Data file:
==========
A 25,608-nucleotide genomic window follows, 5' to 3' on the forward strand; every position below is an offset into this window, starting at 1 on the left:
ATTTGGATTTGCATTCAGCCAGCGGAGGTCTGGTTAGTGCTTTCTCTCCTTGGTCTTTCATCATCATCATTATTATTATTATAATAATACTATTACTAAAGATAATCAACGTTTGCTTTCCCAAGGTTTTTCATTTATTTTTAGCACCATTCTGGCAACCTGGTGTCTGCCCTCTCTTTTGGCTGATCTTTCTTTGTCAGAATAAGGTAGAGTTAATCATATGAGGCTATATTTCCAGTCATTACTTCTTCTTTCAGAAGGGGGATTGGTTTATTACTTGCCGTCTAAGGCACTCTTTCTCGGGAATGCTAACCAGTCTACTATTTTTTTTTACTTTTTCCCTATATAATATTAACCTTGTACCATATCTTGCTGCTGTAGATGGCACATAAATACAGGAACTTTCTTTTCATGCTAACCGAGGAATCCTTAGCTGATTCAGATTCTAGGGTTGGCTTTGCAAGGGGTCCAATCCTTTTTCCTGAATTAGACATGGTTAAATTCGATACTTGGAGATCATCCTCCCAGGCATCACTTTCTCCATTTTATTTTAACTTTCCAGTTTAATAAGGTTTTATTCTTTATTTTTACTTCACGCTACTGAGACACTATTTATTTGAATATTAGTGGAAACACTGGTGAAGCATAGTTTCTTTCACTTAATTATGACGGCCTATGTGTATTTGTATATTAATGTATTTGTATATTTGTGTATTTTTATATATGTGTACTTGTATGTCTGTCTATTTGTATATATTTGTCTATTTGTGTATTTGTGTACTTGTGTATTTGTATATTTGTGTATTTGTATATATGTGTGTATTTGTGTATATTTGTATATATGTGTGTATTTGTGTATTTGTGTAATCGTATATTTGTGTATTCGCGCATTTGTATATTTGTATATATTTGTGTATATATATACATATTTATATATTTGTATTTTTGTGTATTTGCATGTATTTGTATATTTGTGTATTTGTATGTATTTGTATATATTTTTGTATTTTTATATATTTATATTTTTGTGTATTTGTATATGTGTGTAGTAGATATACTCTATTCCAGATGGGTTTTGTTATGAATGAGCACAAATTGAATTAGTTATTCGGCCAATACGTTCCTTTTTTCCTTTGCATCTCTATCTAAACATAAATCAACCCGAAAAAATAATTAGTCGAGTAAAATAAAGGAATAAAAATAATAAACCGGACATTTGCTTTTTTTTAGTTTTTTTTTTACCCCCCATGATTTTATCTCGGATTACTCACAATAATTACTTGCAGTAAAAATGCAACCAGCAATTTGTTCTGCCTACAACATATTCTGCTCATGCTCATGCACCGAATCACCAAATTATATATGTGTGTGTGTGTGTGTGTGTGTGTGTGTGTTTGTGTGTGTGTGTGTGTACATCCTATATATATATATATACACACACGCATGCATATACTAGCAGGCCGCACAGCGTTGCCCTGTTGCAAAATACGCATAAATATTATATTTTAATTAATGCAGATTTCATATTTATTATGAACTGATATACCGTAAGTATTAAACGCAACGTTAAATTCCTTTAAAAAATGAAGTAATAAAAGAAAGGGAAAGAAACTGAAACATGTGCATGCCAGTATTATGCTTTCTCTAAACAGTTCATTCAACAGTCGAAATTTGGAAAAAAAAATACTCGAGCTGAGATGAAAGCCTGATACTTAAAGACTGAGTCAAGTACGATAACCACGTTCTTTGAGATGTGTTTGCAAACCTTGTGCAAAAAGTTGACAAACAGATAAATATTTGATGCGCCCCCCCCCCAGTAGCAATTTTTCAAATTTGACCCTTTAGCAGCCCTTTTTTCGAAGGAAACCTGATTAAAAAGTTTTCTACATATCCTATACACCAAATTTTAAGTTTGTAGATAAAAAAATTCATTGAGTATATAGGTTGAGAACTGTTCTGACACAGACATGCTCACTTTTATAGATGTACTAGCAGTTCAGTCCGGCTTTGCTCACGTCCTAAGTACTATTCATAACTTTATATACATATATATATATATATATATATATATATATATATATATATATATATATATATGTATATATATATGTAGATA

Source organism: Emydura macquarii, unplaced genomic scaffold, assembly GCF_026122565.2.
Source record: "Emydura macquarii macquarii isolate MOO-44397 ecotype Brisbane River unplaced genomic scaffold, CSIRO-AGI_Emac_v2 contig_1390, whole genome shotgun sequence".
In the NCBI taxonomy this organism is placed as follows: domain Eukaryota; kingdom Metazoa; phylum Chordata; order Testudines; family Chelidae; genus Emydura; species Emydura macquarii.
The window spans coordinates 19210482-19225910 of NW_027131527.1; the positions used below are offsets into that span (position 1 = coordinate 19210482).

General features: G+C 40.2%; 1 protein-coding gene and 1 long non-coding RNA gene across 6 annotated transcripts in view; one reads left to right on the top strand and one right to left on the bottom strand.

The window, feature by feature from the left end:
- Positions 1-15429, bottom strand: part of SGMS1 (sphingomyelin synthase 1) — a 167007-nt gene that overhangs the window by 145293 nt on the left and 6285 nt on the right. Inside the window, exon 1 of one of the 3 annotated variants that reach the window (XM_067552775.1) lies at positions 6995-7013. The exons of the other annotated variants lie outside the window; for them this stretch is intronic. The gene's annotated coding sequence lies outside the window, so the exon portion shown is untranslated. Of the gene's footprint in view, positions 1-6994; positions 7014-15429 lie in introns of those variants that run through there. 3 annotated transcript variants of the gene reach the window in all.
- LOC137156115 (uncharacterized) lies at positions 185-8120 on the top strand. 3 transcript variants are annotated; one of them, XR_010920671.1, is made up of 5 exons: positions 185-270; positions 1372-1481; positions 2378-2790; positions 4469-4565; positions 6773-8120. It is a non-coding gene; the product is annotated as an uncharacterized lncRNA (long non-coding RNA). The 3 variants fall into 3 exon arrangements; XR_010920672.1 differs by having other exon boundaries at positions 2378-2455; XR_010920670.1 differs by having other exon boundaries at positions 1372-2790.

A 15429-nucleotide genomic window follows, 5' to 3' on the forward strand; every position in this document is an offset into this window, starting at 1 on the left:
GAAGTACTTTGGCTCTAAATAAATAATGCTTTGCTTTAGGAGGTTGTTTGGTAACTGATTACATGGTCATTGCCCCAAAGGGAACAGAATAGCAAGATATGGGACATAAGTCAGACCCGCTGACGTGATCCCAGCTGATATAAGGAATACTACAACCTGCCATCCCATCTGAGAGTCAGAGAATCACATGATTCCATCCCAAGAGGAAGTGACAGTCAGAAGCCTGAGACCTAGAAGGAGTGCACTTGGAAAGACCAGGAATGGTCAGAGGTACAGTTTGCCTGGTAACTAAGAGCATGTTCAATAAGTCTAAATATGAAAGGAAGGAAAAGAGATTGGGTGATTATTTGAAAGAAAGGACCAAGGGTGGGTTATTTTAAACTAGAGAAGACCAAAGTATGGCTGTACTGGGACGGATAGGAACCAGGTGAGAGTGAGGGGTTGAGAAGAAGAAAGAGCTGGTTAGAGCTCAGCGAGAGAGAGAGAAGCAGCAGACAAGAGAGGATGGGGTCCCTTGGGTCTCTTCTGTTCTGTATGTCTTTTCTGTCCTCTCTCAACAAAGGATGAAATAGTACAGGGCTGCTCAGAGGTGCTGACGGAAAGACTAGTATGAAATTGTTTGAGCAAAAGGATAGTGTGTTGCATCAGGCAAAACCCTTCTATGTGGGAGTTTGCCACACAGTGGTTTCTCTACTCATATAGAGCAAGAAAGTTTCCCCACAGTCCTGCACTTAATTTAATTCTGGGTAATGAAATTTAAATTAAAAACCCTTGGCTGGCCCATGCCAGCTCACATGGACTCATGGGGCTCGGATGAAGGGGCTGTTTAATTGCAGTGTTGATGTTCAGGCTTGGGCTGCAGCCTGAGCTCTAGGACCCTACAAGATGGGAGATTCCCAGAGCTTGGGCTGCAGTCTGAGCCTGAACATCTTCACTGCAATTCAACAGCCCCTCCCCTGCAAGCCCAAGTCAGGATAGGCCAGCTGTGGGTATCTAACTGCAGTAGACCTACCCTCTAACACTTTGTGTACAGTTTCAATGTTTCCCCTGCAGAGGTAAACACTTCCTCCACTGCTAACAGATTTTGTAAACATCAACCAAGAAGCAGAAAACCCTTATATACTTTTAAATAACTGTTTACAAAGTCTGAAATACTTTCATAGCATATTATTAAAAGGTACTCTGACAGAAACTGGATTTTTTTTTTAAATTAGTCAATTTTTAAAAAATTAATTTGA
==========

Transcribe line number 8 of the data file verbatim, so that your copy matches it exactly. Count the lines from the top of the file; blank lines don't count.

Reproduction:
The window, feature by feature from the left end: